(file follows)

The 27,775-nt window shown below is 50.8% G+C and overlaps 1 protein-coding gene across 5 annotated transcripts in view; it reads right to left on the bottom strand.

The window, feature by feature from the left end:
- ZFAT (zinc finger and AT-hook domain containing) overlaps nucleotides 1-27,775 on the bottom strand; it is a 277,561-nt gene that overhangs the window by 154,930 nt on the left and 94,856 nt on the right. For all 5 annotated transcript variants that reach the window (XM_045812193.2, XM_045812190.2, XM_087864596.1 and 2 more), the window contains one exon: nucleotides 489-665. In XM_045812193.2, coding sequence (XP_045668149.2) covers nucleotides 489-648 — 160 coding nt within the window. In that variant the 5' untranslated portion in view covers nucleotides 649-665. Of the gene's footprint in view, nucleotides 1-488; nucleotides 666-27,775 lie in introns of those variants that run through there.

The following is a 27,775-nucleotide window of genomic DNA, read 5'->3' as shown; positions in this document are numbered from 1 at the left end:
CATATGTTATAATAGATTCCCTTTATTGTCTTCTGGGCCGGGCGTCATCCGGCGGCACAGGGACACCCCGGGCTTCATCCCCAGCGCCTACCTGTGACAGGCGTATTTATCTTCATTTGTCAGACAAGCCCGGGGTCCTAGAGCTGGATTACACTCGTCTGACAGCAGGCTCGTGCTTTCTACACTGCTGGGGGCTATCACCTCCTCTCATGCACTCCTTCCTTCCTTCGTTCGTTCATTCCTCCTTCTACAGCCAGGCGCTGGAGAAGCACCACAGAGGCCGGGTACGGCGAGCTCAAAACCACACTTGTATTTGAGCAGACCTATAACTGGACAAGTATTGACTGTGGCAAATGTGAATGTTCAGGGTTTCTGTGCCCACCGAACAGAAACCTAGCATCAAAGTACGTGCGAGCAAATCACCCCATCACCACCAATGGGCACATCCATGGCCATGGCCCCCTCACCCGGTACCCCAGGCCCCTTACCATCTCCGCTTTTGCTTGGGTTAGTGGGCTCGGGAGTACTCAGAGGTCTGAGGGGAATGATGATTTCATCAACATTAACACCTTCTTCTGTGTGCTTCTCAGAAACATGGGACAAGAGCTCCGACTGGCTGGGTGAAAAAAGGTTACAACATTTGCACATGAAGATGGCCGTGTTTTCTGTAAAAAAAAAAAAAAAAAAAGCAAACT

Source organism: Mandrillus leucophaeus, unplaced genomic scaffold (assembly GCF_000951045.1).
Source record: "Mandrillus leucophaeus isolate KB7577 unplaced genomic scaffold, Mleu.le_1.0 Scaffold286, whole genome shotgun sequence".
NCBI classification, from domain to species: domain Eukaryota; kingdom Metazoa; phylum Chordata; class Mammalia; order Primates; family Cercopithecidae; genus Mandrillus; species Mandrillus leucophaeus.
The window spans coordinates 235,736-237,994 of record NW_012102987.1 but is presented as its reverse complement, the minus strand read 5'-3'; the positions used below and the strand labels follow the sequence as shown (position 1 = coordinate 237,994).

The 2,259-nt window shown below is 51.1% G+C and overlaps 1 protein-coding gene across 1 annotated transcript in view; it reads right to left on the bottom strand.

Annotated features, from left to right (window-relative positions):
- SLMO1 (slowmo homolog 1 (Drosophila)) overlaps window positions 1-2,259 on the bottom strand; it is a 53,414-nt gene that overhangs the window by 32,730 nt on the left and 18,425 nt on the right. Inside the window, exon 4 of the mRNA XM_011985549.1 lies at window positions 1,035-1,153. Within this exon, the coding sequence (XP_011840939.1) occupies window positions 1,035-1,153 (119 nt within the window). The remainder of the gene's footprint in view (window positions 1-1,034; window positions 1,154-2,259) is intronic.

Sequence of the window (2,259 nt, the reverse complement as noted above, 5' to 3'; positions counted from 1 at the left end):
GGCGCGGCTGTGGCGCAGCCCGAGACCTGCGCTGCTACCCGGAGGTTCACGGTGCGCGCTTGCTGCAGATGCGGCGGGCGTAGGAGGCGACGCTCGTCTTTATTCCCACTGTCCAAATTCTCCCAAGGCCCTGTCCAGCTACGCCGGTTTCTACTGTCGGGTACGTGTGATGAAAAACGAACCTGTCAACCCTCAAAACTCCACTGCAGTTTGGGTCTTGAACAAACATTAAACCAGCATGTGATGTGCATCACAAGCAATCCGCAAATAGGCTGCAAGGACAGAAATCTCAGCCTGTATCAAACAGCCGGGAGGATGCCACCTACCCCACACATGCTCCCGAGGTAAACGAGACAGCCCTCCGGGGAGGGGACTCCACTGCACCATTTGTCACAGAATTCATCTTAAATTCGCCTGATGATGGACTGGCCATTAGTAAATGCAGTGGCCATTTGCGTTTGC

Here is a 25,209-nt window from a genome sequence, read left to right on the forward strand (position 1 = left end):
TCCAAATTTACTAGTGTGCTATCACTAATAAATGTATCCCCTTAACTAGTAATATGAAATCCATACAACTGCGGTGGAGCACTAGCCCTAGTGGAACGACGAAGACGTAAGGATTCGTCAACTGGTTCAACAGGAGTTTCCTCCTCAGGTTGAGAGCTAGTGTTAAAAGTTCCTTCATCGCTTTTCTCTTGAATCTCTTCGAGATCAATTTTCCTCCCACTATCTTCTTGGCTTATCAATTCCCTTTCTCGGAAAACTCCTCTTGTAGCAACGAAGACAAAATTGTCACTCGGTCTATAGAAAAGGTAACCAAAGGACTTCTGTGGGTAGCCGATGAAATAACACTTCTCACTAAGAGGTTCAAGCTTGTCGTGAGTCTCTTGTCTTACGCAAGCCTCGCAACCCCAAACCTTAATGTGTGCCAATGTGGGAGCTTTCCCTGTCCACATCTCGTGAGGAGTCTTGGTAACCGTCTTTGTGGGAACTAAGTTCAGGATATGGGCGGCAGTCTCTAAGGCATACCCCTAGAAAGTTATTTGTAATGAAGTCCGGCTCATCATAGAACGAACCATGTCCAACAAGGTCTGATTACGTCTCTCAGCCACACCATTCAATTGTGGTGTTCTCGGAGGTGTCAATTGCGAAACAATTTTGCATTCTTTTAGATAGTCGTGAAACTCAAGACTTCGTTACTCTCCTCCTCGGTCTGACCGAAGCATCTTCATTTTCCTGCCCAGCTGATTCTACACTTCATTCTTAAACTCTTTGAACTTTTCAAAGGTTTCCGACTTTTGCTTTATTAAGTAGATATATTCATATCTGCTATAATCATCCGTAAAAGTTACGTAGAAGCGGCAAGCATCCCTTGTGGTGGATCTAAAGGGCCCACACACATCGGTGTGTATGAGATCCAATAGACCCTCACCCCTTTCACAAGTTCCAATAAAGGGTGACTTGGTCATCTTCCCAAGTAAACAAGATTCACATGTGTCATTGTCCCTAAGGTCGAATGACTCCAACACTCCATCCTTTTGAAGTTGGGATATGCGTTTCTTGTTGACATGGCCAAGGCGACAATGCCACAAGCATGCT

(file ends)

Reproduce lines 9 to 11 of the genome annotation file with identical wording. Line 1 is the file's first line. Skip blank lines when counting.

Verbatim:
The window spans coordinates 235,736-237,994 of record NW_012102987.1 but is presented as its reverse complement, the minus strand read 5'-3'; the positions used below and the strand labels follow the sequence as shown (position 1 = coordinate 237,994).

The 2,259-nt window shown below is 51.1% G+C and overlaps 1 protein-coding gene across 1 annotated transcript in view; it reads right to left on the bottom strand.

Annotated features, from left to right (window-relative positions):